Sulfur nutrition and plant defense against pathogens

Whole plants do not accumulate nor remobilize S-reserves (Mengel and Kirkby 1982). In the past, the sulfur used by crop plants resulted from sulfur-containing fertilizers and/or sulfur in rainfall (Jolivet 1993). Due to environmental policies both these sources were significantly reduced in the last 25 years: atmospheric sulfur deposition significantly decreased and many of the currently used mineral fertilizers lack sulfur (Blake-Kalff et al. 2000). Recent studies indicate that sulfur deficiency can be a limiting factor to crop yield and quality (Saito 2004, Hawkesford 2005). Therefore, former research on plant adaptation to excessive inputs of sulfur due to aerial pollution moved now into the effects of S-deficiencies.

A positive influence of sulfur nutrition on plant health was demonstrated in western Europe in the fourth quarter of last century, when the decrease in atmospheric sulfur emissions was accompanied by an increase in the incidence of fungal diseases of annual crops including oilseed rape, a high S-demanding specie (Bloem et al. 2007). Elemental sulfur (S0) is probably the oldest pesticide, with references as old as 1000 BC (Williams and Cooper 2004). Unexpectedly for eukaryotes, it was unravelled that some plant species produce S0 as a component of the defense system against vascular pathogens (Williams et al. 2002). S0 was then identified as the only inorganic phytoalexin recorded to date (Williams and Cooper 2004).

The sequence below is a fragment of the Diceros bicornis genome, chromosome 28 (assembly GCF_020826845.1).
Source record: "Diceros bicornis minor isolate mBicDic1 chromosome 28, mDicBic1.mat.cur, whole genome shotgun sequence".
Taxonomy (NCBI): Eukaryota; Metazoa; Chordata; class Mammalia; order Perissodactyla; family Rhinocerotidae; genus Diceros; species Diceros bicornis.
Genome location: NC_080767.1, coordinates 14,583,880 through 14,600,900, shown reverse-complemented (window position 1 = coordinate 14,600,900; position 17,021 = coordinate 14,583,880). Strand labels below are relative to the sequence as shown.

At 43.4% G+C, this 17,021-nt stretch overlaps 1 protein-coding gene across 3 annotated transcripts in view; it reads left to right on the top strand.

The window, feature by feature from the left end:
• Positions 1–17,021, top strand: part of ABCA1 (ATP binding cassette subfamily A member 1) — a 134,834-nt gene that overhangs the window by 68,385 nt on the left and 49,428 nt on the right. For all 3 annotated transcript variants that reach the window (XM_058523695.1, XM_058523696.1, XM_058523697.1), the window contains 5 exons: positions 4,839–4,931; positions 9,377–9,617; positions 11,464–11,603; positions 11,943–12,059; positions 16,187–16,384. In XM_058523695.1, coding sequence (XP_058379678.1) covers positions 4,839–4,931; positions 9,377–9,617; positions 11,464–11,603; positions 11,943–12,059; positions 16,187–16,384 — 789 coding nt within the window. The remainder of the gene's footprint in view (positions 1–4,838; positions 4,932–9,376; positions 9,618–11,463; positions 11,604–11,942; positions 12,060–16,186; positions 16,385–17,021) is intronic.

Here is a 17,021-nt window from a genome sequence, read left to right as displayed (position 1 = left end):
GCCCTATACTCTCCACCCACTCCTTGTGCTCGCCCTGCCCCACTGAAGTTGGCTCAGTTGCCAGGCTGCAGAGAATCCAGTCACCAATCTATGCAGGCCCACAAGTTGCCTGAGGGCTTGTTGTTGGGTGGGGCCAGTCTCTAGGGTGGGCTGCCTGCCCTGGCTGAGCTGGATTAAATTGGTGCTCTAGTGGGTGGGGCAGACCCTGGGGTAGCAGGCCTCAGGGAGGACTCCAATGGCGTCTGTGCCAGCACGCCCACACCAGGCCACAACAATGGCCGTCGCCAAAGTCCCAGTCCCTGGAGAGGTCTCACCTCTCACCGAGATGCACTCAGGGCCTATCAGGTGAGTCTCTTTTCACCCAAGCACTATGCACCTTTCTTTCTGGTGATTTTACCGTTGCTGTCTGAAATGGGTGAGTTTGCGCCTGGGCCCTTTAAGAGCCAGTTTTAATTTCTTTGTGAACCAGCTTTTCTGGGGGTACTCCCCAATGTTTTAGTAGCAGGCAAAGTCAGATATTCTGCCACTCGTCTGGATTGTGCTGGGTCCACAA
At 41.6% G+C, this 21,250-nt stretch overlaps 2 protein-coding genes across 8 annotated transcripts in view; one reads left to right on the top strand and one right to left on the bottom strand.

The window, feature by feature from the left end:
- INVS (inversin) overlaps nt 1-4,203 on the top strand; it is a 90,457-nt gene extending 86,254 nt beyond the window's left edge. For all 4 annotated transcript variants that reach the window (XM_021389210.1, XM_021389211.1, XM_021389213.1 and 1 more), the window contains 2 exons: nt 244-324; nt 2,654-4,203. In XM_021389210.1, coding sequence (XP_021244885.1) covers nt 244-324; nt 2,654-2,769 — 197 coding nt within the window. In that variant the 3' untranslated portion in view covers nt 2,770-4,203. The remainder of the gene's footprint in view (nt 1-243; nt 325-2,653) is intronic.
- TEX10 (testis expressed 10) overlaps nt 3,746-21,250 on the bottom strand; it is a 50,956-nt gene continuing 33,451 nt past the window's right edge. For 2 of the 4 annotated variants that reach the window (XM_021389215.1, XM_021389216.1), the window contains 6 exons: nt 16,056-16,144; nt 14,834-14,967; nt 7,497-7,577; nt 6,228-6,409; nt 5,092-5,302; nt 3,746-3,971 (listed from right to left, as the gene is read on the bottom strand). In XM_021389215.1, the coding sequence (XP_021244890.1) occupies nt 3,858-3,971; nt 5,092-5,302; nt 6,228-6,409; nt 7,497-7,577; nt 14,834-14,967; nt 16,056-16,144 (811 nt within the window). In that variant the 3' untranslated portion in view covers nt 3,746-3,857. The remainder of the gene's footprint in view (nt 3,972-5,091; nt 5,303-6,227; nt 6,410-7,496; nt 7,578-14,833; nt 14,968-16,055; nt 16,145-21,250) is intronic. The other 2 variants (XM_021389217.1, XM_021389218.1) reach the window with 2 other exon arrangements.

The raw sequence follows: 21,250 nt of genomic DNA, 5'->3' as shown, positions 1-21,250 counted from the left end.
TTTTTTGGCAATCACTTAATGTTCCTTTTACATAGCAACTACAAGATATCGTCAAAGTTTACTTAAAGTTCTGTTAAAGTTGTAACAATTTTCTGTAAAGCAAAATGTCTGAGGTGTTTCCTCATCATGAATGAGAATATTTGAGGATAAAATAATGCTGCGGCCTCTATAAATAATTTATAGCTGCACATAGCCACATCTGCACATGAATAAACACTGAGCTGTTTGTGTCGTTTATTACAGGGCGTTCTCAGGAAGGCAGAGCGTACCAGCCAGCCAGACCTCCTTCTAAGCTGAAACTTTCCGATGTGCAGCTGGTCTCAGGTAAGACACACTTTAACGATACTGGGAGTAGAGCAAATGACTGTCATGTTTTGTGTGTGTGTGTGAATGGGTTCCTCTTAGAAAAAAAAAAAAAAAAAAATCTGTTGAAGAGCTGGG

In addition, several S-secondary plant metabolites play key roles in defense against pathogens (Hell and Kruse 2007), namely glucosinolates and alli-ins (Schnug 1997). Glucosinolates are S-containing glucosides produced mostly by members of the Brassicaceae. In response to plant tissue damage, glucosinolates are hydrolyzed by myrosinases releasing volatile isothiocyanates which have a wide range of biological effects; they are inhibitors of microbial growth, attractants for specialist insects, herbivore toxins and feeding repellents (Mik-kelsen et al. 2003). Plant defensins are small (45 to 54 aminoacids), basic pep-tides that have a characteristic three-dimensional folding pattern stabilized by eight disulfide-linked cysteines (Thomma et al. 2002). Several defensin gene sequences from different plant species are now available; y-thionin represents an example of a plant defensin structurally related to defensins in general, including human defensins. Most plant defensins exhibit activity against a broad range of fungi, including various plant pathogens, and also against insect pests. Although defensins accumulate in response to pathogens and their elicitors (Thomma et al. 2002), they can also be developmentally regulated. For the first time in grapes, genes encoding defensins were differentially expressed among cultivars, when using ESTs derived from flower-berry libraries: one sequence which encodes a putative y-thionin is expressed exclusively in Cabernet Sauvi-gnon ripening berries, while it is expressed at pre-veraison, veraison, and ripening berries of Chardonnay, suggesting distinct patterns of gene expression between genotypes (Goes da Silva et al. 2005).

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